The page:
New steps to aggressively confront the addiction epidemic

  • Revised Blueprint for opioid drug manufacturers required to make available to prescribers
  • Required training on non-opioid alternatives
  • Develop evidence-based guidelines on appropriate prescribing
  • lnnovation challenge to spur development of medical devices ‒ including digital health and diagnostics – to provide novel solutions to treating pain
  • New series of guidance documents on development of new drugs targeted to the treatment of various types of pain
  • Collaboration with NIH public-private partnership to advance pharmacological treatments for pain and addiction

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Steps to encourage more informative labeling on prescription drug and biological products’ indications and usage

General Principle: To enable health care practitioners to readily identify appropriate therapies for patients by clearly communicating drug’s approved indication(s)

  • Scope of an Indication Relative to Population Studied
  • Age Groups in Indication
  • Distribution of Information Among Labeling Sections

Content and Format

  • Indication: Disease, Condition, or Manifestation Being Treated, Prevented, Mitigated, Cured, or Diagnosed
  • Other Information Necessary To Describe the Approved Indication
  • Limitations of Use : Appropriate and Inappropriate situations

Other considerations

  • Identification of Outcomes, Endpoints, and Benefit(s)
  • Accelerated Approval
  • Required or Recommended Language
  • Preferred Wording and Wording Generally To avoid

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FDA Regulation of Mobile Medical Apps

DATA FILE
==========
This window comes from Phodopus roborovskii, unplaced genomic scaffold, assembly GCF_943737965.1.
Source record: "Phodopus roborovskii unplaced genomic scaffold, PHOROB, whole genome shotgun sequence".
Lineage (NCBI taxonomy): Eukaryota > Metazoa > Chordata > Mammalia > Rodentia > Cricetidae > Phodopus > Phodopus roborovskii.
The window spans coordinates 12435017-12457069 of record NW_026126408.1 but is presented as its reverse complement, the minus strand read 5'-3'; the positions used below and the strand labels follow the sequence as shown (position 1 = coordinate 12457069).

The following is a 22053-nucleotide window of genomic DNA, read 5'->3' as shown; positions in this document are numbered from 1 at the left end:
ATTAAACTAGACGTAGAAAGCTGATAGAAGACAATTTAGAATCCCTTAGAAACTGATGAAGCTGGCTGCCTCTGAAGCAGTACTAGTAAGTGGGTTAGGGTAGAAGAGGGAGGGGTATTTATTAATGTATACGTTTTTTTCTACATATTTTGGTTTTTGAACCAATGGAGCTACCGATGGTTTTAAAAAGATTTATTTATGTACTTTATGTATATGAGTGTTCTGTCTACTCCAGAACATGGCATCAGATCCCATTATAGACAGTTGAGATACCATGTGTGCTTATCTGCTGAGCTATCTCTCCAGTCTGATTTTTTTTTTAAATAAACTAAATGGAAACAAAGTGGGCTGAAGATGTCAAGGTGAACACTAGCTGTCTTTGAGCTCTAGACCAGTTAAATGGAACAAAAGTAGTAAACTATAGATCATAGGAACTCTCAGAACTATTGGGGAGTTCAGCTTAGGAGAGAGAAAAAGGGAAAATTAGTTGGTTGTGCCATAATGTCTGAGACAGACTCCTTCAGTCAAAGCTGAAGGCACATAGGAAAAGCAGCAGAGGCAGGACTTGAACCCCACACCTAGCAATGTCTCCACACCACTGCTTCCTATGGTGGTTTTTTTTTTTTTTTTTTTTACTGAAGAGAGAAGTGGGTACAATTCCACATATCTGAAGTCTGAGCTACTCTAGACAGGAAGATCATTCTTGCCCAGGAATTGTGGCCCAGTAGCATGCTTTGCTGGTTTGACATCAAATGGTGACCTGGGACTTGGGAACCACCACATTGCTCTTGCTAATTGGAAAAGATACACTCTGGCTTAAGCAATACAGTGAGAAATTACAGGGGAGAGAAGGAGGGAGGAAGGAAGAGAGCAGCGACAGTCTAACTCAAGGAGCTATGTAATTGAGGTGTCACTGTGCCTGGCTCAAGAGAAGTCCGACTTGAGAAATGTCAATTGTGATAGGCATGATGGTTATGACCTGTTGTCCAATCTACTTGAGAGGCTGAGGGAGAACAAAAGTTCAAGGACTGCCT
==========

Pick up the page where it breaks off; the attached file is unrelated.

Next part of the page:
Efficient regulation of mobile medical apps – Software as Medical Device (SaMD) – tailored to potential benefits and risks

  • Traditional FDA regulatory framework can stifle the development/access
  • New framework being developed to  recognize distinctive aspects of digital health technology, clinical benefit, unique user interface, and compressed commercial cycles

FDA initiatives

  • Working with International Medical Device Regulators Forum (IMDRF) on internationally harmonized regulatory framework
  • Digital Health Innovation Action Plan to implement the software provisions of the Cures Act
  • Precertification program to qualify for a more streamlined premarket review process
  • New guidance on Mobile Medical Apps

Firm-based approach based on culture of excellence and leveraging

  • Postmarket data collection
  • Clinical data from device registries, EHRs
  • Other electronic health information sources through the National Evaluation System for health Technology (NEST)

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Formation of a new drug shortages task force and FDA’s efforts to advance long-term solutions to prevent shortages

New Drug Shortages Task Force – including CMS and VA

  • Understand root causes – e.g. low margins with low incentives, reimbursement issues, limited manufacturing capacity
  • Consider regulations coupled with financial incentives to market critical access drugs
  • Conduct a risk assessment and mitigation plans  to proactively address shortage
  • Emerging technology program  to prevent shortages and new quality metrics initiatives

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Image credits: FDA, HHS